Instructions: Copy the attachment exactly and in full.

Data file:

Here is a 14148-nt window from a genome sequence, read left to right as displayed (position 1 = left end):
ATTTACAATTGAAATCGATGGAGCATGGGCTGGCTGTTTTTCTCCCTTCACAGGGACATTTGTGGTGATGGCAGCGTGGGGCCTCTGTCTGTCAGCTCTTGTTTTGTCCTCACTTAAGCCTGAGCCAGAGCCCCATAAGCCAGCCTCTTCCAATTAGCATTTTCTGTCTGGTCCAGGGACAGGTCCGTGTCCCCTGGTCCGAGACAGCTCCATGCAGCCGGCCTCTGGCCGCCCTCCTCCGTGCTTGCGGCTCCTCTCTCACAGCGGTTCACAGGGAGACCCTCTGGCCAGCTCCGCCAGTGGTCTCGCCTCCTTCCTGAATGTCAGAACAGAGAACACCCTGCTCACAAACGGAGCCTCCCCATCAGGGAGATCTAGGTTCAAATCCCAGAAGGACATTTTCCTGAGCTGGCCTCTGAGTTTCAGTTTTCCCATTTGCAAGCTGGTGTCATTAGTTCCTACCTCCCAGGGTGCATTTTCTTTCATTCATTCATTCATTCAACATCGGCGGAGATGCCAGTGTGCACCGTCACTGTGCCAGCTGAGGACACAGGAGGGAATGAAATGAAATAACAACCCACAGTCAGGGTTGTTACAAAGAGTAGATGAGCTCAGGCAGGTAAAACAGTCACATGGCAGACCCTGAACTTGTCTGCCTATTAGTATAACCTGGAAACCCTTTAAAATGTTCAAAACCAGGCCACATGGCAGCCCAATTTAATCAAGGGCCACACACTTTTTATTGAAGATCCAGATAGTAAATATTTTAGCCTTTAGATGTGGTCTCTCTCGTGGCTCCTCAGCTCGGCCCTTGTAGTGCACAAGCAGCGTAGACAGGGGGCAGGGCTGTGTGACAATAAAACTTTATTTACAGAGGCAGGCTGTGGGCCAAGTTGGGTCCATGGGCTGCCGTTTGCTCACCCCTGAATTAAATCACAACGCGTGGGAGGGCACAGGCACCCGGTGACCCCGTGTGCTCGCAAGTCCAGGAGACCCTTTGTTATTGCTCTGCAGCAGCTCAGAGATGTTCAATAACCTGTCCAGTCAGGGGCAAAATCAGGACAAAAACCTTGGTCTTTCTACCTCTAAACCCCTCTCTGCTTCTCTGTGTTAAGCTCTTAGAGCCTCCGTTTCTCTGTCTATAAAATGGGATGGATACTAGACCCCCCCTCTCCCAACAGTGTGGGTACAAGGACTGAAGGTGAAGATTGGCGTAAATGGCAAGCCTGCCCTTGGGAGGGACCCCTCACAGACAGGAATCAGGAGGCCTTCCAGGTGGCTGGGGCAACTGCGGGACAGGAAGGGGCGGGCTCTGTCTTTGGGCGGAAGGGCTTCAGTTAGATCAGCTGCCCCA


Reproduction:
Here is a 14148-nt window from a genome sequence, read left to right as displayed (position 1 = left end):
ATTTACAATTGAAATCGATGGAGCATGGGCTGGCTGTTTTTCTCCCTTCACAGGGACATTTGTGGTGATGGCAGCGTGGGGCCTCTGTCTGTCAGCTCTTGTTTTGTCCTCACTTAAGCCTGAGCCAGAGCCCCATAAGCCAGCCTCTTCCAATTAGCATTTTCTGTCTGGTCCAGGGACAGGTCCGTGTCCCCTGGTCCGAGACAGCTCCATGCAGCCGGCCTCTGGCCGCCCTCCTCCGTGCTTGCGGCTCCTCTCTCACAGCGGTTCACAGGGAGACCCTCTGGCCAGCTCCGCCAGTGGTCTCGCCTCCTTCCTGAATGTCAGAACAGAGAACACCCTGCTCACAAACGGAGCCTCCCCATCAGGGAGATCTAGGTTCAAATCCCAGAAGGACATTTTCCTGAGCTGGCCTCTGAGTTTCAGTTTTCCCATTTGCAAGCTGGTGTCATTAGTTCCTACCTCCCAGGGTGCATTTTCTTTCATTCATTCATTCATTCAACATCGGCGGAGATGCCAGTGTGCACCGTCACTGTGCCAGCTGAGGACACAGGAGGGAATGAAATGAAATAACAACCCACAGTCAGGGTTGTTACAAAGAGTAGATGAGCTCAGGCAGGTAAAACAGTCACATGGCAGACCCTGAACTTGTCTGCCTATTAGTATAACCTGGAAACCCTTTAAAATGTTCAAAACCAGGCCACATGGCAGCCCAATTTAATCAAGGGCCACACACTTTTTATTGAAGATCCAGATAGTAAATATTTTAGCCTTTAGATGTGGTCTCTCTCGTGGCTCCTCAGCTCGGCCCTTGTAGTGCACAAGCAGCGTAGACAGGGGGCAGGGCTGTGTGACAATAAAACTTTATTTACAGAGGCAGGCTGTGGGCCAAGTTGGGTCCATGGGCTGCCGTTTGCTCACCCCTGAATTAAATCACAACGCGTGGGAGGGCACAGGCACCCGGTGACCCCGTGTGCTCGCAAGTCCAGGAGACCCTTTGTTATTGCTCTGCAGCAGCTCAGAGATGTTCAATAACCTGTCCAGTCAGGGGCAAAATCAGGACAAAAACCTTGGTCTTTCTACCTCTAAACCCCTCTCTGCTTCTCTGTGTTAAGCTCTTAGAGCCTCCGTTTCTCTGTCTATAAAATGGGATGGATACTAGACCCCCCCTCTCCCAACAGTGTGGGTACAAGGACTGAAGGTGAAGATTGGCGTAAATGGCAAGCCTGCCCTTGGGAGGGACCCCTCACAGACAGGAATCAGGAGGCCTTCCAGGTGGCTGGGGCAACTGCGGGACAGGAAGGGGCGGGCTCTGTCTTTGGGCGGAAGGGCTTCAGTTAGATCAGCTGCCCCA